One step removed - a Grandparent’s view

 

What are all these new conditions we keep hearing about, Ehlers-Danlos, hypermobility, classical - is our granddaughter not just double jointed? Years ago, we often saw people on television shows bending themselves into strange shapes and putting their shoulder joints out - it was considered entertainment, but this is different, this causes our beautiful granddaughter to cry with pain and frustration.  

 

Eight years ago we had a panic phone call from our son to say that our granddaughter had dislocated her knee and was being treated in hospital - his panic spread through to us, but we were assured that the doctor treating her would soon put the knee joint back in place and that after a few weeks rest she would be right as rain.  But just as we think that things are getting back to normal - shock, panic it happens again, then her other knee dislocates too. Over the following months, while waiting for an appointment at the children’s hospital, she is forced to ‘bottom shuffle’ upstairs to bed or to use the bathroom.  Whilst doing this, her shoulder dislocates and suddenly our independent, fun-loving grandchild can no longer even use crutches, she is in a wheelchair - one that she can’t even push herself, because her shoulder will not take the strain.  Wheelchairs are something my wife and I have seen but had not had to face before - in our minds wheelchairs are for old people like us, not for teenage girls. Having a family member in a wheelchair, when you are new to it, brings many new unexpected problems. We have to be brave for our son and daughter-in-law’s sake, as well as for our granddaughter, but we were heartbroken. Little things like finding out how difficult it is just to get her into our house (we have a double glazed front porch and a step and narrow doorways) for Sunday lunch reduce my wife to tears when in private.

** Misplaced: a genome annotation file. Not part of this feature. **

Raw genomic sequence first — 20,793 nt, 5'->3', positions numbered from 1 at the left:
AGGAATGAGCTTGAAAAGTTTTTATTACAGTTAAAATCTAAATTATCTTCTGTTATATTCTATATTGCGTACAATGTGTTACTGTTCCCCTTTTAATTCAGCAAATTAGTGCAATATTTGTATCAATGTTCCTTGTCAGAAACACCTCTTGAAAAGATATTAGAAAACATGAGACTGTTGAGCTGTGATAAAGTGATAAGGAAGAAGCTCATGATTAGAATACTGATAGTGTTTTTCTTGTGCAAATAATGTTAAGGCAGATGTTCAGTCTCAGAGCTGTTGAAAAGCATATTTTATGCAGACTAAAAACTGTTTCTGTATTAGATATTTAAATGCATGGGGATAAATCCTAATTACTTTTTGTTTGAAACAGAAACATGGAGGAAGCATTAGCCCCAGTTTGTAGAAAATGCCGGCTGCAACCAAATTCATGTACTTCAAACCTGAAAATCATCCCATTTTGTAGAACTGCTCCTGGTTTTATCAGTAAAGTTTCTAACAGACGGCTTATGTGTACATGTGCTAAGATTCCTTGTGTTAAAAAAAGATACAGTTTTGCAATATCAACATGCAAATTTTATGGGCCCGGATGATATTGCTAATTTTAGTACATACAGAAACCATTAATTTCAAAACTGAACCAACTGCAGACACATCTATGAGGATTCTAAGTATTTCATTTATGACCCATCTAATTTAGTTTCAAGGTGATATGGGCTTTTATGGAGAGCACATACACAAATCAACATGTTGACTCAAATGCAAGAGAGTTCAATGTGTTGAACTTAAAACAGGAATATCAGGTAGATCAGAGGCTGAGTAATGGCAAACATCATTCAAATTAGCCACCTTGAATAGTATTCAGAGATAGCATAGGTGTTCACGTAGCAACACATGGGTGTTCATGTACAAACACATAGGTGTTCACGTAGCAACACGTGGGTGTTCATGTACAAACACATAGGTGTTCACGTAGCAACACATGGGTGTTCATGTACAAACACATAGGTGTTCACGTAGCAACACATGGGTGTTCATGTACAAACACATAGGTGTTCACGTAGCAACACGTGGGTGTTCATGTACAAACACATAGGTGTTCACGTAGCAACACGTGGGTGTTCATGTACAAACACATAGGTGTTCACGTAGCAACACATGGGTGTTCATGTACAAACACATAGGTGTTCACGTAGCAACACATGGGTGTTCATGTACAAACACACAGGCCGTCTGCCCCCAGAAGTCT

Finally, she is given a diagnosis - a condition none of us have heard of - Ehlers-Danlos syndrome. So we start to research, and find the HMSA website and helpline and, for the first time, somebody really listens and understands. The HMSA team helps us make sense of what is going on - to take back control when the world feels like it's off its spun off its axis. 

 

Over the years, other symptoms such as severe scoliosis, PoTs, and SVT appear, the dislocations become more frequent and physiotherapy, despite helping strengthen, does not stop the dislocations or undo the damage which has left her with severe arthritis and chronic pain.  We have had to prepare ourselves for her needing four separate appointments with the operating table and long periods of recovery afterwards. Through it all, we know that the people we have become involved with at the HMSA will be there for our family, however, this goes in the future. We try to remain strong, knowing her mum and dad dread these surgeries and need our support, but I don’t think people realise how it feels being ‘one step removed’ from what is going on - the parents don’t want to worry you, and you don’t like to keep asking questions - there is no rule book, no protocol. We hold in our own problems, trying not to complain about our own ills - knowing that she is suffering far worse.  So we sit together awaiting news, another operation is over - dare we ask how it went - should we phone, should we wait? - Oh, please phone ring - let us know it was a success. We finally hear that it went well and, for now, we relax. 

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